Farriers will, of course, complain that their occupation is gone, and that they are ruined men; but little heed was paid to like pleas when they were urged for the drivers and attendants of coaches and coach-horses when the first railways were constructed. Matters will adjust themselves in this case as they did in the other. But, that the change can not be effected in a day or a week, no one will venture to deny. The feet of horses are ordinarily treated, not wantonly but through ignorance, with a cruelty which is simply shocking. With vast numbers of animals which are not kept for purposes of drudgery, and in whose appearance their owners feel a pride, the hoof is a mere wreck, and the sight of the mangled and split hoof may well excite not merely pity but wonder that any can passively allow such evils to go on. A few, however, will always be found with resolution enough to shake off the fetters of traditionalism; and some of these have already expressed their opinion with sufficient emphasis. One of these, writing in November, 1878, says: “The argument against horseshoes seemed to me so strong, and the convenience of doing without them so great, that I resolved to try the experiment. Accordingly, when my pony’s shoes were worn out, I had them removed, and gave him a month’s rest at grass, with an occasional drive of a mile or two on the high-road while his hoofs were hardening. The result at first seemed doubtful. The hoof was a thin shell, and kept chipping away, until it had worn down below the holes of the nails by which the shoes had been fastened. After this the hoof grew thick and hard, quite unlike what it had been before. I now put the pony to full work, and he stands it well. He is more sure-footed, his tread is almost noiseless, and his hoofs know no danger from the rough hands of the farrier, and the change altogether has been a clear gain, without anything to set off against it. The pony was between four and five years old, and had been regularly shod up to the present year. He now goes better without shoes than he ever did with them.”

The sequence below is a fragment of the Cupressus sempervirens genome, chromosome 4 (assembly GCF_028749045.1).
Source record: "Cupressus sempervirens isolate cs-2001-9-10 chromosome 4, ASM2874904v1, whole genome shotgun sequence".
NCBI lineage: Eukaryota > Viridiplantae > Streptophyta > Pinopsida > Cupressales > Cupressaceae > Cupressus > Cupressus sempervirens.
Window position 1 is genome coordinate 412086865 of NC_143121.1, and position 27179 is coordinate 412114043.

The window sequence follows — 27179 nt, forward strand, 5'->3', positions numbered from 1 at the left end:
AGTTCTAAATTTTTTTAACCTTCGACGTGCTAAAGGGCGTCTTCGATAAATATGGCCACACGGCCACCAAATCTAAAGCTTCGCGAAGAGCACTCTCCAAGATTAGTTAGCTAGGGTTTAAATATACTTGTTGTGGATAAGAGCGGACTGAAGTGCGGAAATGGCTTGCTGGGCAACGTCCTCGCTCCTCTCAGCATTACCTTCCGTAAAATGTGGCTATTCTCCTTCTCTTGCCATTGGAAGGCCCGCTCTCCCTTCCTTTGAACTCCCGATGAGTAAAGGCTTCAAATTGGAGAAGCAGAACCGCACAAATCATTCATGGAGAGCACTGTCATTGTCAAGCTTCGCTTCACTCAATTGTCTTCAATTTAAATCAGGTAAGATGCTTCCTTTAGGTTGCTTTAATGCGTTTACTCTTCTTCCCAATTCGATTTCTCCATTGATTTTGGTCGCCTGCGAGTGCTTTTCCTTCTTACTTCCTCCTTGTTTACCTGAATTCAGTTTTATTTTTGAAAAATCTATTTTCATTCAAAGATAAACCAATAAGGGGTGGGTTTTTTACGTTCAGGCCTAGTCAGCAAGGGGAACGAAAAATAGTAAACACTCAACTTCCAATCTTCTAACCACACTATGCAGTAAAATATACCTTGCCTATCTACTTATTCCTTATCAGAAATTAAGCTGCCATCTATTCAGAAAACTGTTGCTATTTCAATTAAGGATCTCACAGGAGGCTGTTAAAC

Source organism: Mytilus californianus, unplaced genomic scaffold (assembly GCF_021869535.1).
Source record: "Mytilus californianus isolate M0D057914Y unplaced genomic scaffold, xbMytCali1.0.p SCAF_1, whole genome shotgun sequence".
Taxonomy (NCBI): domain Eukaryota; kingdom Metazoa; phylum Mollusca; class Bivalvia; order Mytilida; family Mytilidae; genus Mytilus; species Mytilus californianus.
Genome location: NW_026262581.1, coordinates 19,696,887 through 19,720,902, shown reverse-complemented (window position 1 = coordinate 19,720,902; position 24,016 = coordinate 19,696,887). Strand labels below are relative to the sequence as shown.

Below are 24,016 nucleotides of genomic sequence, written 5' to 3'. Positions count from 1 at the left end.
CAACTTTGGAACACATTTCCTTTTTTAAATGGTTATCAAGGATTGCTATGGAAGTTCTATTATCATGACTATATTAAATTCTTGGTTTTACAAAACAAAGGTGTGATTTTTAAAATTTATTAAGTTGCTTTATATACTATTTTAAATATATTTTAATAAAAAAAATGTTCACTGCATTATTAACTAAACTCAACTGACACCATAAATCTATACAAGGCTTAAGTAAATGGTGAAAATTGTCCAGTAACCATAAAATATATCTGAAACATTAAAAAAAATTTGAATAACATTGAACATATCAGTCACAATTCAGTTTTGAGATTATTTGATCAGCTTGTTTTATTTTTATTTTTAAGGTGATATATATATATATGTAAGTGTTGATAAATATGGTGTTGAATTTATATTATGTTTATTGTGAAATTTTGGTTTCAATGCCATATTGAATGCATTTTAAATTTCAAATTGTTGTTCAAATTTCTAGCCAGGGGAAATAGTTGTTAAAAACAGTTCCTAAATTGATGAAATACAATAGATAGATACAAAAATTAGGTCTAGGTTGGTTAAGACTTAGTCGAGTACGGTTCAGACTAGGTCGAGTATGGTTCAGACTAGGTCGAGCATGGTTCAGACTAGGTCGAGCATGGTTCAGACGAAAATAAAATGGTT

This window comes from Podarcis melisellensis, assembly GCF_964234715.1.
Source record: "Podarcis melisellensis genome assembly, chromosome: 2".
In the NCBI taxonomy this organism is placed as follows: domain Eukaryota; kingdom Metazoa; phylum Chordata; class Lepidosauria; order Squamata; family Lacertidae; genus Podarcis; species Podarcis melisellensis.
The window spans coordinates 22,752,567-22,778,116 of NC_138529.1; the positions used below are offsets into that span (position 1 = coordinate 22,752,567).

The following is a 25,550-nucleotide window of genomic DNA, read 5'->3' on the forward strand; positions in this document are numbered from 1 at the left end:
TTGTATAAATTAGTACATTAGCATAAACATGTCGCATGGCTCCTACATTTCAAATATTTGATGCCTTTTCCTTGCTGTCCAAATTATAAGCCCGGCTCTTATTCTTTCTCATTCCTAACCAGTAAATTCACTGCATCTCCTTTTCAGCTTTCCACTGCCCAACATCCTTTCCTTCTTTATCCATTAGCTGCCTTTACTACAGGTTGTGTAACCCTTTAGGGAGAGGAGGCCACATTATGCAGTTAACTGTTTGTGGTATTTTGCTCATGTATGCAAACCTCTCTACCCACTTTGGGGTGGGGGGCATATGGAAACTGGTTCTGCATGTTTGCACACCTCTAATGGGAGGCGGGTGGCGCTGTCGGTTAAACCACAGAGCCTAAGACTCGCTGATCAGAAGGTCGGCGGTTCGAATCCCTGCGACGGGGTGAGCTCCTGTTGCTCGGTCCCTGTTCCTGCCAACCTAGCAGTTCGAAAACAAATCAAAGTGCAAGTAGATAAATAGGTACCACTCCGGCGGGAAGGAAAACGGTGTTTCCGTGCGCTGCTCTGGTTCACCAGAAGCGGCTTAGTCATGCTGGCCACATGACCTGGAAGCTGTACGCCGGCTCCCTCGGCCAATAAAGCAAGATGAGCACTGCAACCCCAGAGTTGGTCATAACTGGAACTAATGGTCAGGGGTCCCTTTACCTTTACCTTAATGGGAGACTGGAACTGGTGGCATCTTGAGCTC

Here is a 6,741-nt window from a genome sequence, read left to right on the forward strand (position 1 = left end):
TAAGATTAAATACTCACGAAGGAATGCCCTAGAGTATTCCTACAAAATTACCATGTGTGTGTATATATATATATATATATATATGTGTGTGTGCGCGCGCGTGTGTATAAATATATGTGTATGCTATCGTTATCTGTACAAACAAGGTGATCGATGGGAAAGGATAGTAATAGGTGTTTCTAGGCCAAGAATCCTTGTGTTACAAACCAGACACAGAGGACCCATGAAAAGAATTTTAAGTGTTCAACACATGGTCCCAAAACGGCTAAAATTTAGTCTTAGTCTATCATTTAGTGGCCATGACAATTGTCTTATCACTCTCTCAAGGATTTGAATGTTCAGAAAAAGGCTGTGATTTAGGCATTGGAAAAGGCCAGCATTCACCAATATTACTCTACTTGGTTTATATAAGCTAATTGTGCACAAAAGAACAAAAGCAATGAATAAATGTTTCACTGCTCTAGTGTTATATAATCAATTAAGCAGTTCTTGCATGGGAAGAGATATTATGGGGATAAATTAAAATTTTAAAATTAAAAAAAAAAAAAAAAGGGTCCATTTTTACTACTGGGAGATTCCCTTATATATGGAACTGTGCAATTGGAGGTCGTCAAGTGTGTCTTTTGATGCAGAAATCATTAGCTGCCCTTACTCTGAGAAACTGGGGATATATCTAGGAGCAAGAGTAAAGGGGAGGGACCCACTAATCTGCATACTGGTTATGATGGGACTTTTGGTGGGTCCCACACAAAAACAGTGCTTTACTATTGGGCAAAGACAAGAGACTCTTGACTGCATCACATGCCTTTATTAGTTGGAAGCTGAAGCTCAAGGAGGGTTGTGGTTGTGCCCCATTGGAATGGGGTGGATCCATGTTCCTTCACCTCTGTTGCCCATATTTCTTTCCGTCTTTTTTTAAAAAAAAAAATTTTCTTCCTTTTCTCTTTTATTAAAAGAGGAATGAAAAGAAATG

A well-known Cumberland farmer, writing about the same time, speaks of a farm-horse in his possession, which, having been lamed by a nail driven into its foot, had been for many months in the hands of the farrier. Tired out with this annoyance, the owner had his shoes taken off and turned him out to pasture. While still rather lame, the horse was set to work on the land; and he is now, we are told, “doing all sorts of farm-work, and dragging his load as well as any shod horse, even over hard pavement.” If judgment based on knowledge is to carry weight, the question would soon be settled. We have already seen the opinions expressed by the most able writers on the horse, and especially on the structure and treatment of his feet, as well as by the best veterinary surgeons. The verdict of the “Lancet” is almost more emphatic. “As a matter of physiological fitness,” it says, “nothing more indefensible than the use of shoes can be imagined. Not only is the mode of attaching them by nails injurious to the hoof, it is the probable, if not evident, cause of many affections of the foot and leg, which impair the usefulness and must affect the comfort of the animal.” If we add that the hunter is benefited almost more than other horses by being allowed to use his feet as Nature made them, the admission is made in the interests of the horse and not as an expression of opinion on the controversy respecting the right or the wrong of fox-hunting. It is enough to say that for horses which have to move rapidly, and to come down with a sudden shock on sticky and slippery ground, the natural course of the process of expansion and contraction is of the first importance. For those who may care nothing for the gratification of hunting-men, it may be amusing or provoking to learn that, in times of hard frost, hunters have been enabled to chase the prey by the aid of gutta-percha soles fastened to the feet; but all who are anxious only for the welfare of the horse will see in this fact strong evidence of the uselessness of the iron shoe. The plain truth is, that differences in the quality of soil, be it hard or soft, stony or sandy, smooth and slippery, are of comparatively little importance to the horse whose feet are as Nature made them. In the words of “Free Lance,” “the unshod horse can successfully deal with all roads”; and assuredly no one will dream of asserting that shod horses can do this, for on the setting in of frost, for instance, they can not be worked until certain ceremonies have been gone through at the blacksmith’s forge. The unshod horse can tread firmly on the slime of wood pavement when shod horses are slipping and struggling in agony around them; he can gallop on ice, and trot for miles together on the hardest and roughest flint roads, with far more ease and comfort than horses whose feet are shod with iron, or even with gutta-percha. “Free Lance” rightly remarks that “if they could not there would be an end of the thing, for evidently the horse should be able to go anywhere and everywhere, and at a moment’s notice.” It seems hard to produce the conviction that the natural sole of the horse’s foot is almost impenetrable, that it is so hard and strong as to protect the sensible sole from all harm, and that all feet exposed to hard objects are made harder by the contact, provided only that the sole is never pared. This adequacy of the horse’s foot to all demands that may be made upon it is forcibly illustrated by Mr. Bracy Clark, who, like Mr. Douglas and Mr. Mayhew, contented himself with striving to produce a perfect shoe, although he acknowledged that, if we wish to appreciate the full beauty of its structure, “we must dismiss from our views the miserable, coerced, shod foot entirely, and consider the animal in a pure state of nature using his foot without any defense. Probably Mr. Clark thought that, though we may consider it in its natural state, few can ever so behold it, as all horses in civilized countries are in greater or less degree brought under artificial conditions. The plea is fallacious. The horse is clearly intended by nature to serve as a domesticated animal; and, so long as we do not interfere with the proper functions of any part of its body (and the abomination of bearing-reins and other such practices interfere with them grievously and even fatally), we bring it under no conditions which it was not designedly calculated to encounter. Private owners and companies whose horses must be numbered by troops are naturally irritated by the accidents constantly occurring on smooth and slimy pavements or on rough and hard stone or flint roads, and in their disgust they now offer rewards for the invention of a shoe which shall render the horse indifferent to the materials over which he has to pass, and clamor for a uniform system of pavements in all towns. It seems strange indeed that no misgiving seems to cross their minds that they are taking thought of the wrong surface, and that they are scared by false terrors when they dread the contact of the unshod hoof with sand, granite, flint, wood, or asphalt.